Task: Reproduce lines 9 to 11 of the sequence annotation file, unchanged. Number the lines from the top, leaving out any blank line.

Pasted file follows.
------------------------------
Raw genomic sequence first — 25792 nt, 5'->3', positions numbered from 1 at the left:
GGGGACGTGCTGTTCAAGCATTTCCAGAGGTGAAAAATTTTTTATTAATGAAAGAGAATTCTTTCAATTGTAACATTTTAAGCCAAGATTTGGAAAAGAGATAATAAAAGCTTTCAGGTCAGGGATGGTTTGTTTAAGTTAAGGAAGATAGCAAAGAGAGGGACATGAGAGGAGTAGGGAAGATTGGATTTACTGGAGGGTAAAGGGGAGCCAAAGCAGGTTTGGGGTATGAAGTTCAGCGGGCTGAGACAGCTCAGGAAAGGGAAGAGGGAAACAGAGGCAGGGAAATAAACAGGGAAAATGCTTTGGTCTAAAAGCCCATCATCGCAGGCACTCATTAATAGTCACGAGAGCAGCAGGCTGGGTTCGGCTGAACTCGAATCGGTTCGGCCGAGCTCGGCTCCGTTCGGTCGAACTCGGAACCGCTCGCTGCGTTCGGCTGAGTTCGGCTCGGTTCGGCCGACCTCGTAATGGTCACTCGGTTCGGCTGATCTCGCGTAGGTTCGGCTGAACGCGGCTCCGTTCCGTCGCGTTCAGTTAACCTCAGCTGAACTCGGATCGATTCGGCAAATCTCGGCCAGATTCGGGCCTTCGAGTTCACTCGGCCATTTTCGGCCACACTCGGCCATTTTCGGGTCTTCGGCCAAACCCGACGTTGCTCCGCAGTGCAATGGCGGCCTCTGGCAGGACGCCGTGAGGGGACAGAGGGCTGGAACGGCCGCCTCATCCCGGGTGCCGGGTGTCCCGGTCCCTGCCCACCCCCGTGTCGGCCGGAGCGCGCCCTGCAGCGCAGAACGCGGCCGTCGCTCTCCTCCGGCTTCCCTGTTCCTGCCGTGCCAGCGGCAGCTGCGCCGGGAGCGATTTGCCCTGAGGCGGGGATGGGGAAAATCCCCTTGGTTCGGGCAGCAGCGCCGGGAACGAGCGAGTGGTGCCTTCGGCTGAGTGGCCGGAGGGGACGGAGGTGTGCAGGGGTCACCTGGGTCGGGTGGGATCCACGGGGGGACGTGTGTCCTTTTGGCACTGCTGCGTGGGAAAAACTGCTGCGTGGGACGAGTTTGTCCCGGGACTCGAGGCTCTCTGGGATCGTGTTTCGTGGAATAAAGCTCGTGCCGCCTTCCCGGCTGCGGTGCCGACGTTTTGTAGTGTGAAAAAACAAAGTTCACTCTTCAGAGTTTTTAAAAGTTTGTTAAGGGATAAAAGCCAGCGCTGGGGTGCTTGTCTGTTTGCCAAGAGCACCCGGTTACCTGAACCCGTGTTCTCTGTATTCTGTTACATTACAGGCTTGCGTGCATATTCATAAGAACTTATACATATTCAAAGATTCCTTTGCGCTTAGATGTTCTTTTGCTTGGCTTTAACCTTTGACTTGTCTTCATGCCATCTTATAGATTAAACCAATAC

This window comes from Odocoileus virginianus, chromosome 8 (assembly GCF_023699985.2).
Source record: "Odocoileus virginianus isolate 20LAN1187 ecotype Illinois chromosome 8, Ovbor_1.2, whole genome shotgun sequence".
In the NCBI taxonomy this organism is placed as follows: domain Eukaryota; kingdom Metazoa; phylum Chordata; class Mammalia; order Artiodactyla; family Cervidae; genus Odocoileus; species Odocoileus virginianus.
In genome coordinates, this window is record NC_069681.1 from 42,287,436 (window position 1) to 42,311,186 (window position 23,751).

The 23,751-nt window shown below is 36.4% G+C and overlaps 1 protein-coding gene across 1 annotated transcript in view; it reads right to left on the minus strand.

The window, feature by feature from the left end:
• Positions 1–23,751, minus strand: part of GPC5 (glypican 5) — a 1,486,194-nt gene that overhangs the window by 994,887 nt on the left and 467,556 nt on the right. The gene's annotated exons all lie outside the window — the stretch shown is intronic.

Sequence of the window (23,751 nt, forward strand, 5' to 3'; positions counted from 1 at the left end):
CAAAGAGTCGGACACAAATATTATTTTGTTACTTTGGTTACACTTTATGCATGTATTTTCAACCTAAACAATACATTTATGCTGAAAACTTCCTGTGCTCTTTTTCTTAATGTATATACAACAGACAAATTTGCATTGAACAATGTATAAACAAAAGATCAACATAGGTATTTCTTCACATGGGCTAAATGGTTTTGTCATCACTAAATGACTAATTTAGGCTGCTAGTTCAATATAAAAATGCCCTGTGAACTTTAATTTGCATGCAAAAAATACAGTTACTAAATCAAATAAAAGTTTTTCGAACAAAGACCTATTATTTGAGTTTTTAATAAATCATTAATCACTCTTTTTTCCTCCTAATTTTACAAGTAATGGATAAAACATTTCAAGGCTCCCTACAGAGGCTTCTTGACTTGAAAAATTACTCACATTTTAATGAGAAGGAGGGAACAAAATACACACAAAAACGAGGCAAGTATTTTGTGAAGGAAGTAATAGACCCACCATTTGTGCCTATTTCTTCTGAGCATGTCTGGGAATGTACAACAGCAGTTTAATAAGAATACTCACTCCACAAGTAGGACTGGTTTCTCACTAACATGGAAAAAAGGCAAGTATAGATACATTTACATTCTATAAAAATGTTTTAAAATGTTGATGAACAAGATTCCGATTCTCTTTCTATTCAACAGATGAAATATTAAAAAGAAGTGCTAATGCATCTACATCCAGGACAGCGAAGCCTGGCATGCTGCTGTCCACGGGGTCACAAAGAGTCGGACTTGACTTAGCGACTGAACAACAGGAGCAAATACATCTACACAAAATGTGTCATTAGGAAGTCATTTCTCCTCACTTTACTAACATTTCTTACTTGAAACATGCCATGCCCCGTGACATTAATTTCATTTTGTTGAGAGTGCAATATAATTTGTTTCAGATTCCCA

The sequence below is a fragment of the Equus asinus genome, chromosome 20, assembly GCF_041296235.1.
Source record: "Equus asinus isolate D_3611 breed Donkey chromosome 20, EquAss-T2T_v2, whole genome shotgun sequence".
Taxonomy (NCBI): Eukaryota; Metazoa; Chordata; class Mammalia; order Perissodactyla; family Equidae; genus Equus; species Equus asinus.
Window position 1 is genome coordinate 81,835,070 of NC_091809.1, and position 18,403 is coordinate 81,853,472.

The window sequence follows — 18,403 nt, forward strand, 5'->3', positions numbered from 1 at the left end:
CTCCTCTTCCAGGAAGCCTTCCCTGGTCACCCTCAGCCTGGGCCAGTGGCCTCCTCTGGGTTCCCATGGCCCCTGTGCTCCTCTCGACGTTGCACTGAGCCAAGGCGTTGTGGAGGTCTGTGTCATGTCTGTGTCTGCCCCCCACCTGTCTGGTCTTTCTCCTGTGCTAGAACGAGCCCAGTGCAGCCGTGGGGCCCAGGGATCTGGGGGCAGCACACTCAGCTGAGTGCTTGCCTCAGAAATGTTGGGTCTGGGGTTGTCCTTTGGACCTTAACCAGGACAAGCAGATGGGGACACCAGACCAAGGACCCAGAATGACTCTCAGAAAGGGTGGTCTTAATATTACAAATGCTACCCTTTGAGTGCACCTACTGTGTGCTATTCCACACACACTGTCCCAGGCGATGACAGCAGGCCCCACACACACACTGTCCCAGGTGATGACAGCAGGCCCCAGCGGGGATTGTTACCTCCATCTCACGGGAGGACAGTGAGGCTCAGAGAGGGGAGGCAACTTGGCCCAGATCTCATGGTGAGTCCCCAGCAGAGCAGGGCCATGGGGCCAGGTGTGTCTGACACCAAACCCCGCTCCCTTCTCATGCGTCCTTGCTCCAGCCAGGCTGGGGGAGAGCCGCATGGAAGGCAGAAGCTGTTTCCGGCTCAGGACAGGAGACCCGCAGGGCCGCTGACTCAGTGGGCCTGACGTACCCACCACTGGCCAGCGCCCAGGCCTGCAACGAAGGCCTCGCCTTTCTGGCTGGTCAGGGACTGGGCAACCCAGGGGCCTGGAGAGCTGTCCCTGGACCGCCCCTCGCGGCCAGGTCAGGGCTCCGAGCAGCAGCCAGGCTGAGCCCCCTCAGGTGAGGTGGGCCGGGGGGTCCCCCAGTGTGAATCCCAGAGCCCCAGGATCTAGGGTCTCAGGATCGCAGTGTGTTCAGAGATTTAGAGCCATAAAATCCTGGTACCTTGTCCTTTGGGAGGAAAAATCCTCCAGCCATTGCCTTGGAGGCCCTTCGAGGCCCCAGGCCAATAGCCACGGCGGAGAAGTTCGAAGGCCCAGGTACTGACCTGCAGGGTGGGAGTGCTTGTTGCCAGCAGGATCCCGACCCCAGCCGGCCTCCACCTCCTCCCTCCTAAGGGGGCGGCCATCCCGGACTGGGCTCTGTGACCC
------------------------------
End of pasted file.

• Positions 1–23,751, minus strand: part of GPC5 (glypican 5) — a 1,486,194-nt gene that overhangs the window by 994,887 nt on the left and 467,556 nt on the right. The gene's annotated exons all lie outside the window — the stretch shown is intronic.

Sequence of the window (23,751 nt, forward strand, 5' to 3'; positions counted from 1 at the left end):
CAAAGAGTCGGACACAAATATTATTTTGTTACTTTGGTTACACTTTATGCATGTATTTTCAACCTAAACAATACATTTATGCTGAAAACTTCCTGTGCTCTTTTTCTTAATGTATATACAACAGACAAATTTGCATTGAACAATGTATAAACAAAAGATCAACATAGGTATTTCTTCACATGGGCTAAATGGTTTTGTCATCACTAAATGACTAATTTAGGCTGCTAGTTCAATATAAAAATGCCCTGTGAACTTTAATTTGCATGCAAAAAATACAGTTACTAAATCAAATAAAAGTTTTTCGAACAAAGACCTATTATTTGAGTTTTTAATAAATCATTAATCACTCTTTTTTCCTCCTAATTTTACAAGTAATGGATAAAACATTTCAAGGCTCCCTACAGAGGCTTCTTGACTTGAAAAATTACTCACATTTTAATGAGAAGGAGGGAACAAAATACACACAAAAACGAGGCAAGTATTTTGTGAAGGAAGTAATAGACCCACCATTTGTGCCTATTTCTTCTGAGCATGTCTGGGAATGTACAACAGCAGTTTAATAAGAATACTCACTCCACAAGTAGGACTGGTTTCTCACTAACATGGAAAAAAGGCAAGTATAGATACATTTACATTCTATAAAAATGTTTTAAAATGTTGATGAACAAGATTCCGATTCTCTTTCTATTCAACAGATGAAATATTAAAAAGAAGTGCTAATGCATCTACATCCAGGACAGCGAAGCCTGGCATGCTGCTGTCCACGGGGTCACAAAGAGTCGGACTTGACTTAGCGACTGAACAACAGGAGCAAATACATCTACACAAAATGTGTCATTAGGAAGTCATTTCTCCTCACTTTACTAACATTTCTTACTTGAAACATGCCATGCCCCGTGACATTAATTTCATTTTGTTGAGAGTGCAATATAATTTGTTTCAGATTCCCA